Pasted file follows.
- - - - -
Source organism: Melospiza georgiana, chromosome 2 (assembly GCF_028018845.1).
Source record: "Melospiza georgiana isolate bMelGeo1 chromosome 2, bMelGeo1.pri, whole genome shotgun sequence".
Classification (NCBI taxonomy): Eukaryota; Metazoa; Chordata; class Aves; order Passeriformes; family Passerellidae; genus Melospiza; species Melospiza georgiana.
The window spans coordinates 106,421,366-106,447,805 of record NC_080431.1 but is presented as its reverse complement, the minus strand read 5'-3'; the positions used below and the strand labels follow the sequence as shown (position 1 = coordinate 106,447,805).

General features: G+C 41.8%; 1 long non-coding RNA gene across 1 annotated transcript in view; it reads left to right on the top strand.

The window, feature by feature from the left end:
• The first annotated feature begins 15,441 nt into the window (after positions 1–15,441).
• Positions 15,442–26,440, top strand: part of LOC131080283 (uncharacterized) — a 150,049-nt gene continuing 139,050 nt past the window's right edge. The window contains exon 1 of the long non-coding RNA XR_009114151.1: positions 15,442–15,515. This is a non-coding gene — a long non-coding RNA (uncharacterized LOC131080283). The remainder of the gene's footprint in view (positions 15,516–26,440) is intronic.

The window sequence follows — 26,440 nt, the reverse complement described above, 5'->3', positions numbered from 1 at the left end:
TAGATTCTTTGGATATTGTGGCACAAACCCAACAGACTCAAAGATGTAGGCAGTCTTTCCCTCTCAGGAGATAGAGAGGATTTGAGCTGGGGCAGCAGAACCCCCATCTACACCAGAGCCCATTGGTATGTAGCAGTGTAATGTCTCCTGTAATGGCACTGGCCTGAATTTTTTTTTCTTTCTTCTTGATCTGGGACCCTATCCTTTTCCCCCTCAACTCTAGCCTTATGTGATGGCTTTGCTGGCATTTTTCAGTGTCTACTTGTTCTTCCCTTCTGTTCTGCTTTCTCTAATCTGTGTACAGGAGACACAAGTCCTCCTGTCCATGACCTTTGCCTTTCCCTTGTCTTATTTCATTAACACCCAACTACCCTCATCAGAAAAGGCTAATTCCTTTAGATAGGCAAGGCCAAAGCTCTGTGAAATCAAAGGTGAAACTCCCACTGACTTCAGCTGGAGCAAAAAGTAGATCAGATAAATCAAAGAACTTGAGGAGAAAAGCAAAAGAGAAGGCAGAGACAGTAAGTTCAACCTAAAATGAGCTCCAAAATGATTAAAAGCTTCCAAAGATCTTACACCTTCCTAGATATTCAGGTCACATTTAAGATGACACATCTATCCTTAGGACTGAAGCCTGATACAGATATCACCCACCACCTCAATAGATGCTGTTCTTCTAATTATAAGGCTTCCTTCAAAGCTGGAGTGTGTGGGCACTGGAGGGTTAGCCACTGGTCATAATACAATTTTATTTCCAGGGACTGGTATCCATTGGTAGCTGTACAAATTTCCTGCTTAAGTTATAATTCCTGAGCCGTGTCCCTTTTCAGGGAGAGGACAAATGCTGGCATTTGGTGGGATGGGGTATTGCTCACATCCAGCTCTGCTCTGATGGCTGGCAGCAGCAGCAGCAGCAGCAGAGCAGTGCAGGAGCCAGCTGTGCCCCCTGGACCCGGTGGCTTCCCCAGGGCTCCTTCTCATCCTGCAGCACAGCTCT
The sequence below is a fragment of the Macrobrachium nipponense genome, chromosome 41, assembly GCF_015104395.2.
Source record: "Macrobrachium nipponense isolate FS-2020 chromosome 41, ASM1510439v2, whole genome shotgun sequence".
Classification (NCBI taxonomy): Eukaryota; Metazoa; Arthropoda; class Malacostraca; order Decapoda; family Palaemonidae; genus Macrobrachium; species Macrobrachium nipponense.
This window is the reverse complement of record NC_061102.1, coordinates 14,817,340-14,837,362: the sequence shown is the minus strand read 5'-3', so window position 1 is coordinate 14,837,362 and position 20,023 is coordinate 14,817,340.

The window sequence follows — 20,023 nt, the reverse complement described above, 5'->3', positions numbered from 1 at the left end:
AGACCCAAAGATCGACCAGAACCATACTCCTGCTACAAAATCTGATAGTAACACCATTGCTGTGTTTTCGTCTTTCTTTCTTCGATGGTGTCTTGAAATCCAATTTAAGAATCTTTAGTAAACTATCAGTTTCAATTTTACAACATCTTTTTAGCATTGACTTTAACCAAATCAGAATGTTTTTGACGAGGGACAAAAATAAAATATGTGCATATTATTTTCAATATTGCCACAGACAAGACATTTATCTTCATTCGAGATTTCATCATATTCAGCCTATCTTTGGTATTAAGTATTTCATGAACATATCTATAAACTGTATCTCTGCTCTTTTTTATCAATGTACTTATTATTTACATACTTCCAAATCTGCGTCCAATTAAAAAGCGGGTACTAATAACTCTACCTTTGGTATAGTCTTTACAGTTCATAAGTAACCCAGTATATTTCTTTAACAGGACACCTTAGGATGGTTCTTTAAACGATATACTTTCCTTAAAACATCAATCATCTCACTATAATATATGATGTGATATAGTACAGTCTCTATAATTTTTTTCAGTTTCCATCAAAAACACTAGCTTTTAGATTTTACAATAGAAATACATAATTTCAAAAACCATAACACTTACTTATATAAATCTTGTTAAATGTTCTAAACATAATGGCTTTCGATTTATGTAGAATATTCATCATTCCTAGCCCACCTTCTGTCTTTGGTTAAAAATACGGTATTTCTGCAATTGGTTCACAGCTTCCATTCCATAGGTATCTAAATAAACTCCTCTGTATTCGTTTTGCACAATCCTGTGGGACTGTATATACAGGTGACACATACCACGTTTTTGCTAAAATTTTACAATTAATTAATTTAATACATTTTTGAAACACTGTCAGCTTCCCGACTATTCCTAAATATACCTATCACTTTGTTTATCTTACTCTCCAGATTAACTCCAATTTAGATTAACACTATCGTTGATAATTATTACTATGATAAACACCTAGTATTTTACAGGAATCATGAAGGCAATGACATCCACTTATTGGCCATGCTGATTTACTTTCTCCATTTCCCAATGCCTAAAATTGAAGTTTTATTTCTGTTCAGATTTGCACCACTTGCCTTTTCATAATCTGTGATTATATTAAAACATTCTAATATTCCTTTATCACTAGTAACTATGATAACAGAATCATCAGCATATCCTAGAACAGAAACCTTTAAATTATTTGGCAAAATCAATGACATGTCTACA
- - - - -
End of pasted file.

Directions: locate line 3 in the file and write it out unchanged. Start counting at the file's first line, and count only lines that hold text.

Classification (NCBI taxonomy): Eukaryota; Metazoa; Chordata; class Aves; order Passeriformes; family Passerellidae; genus Melospiza; species Melospiza georgiana.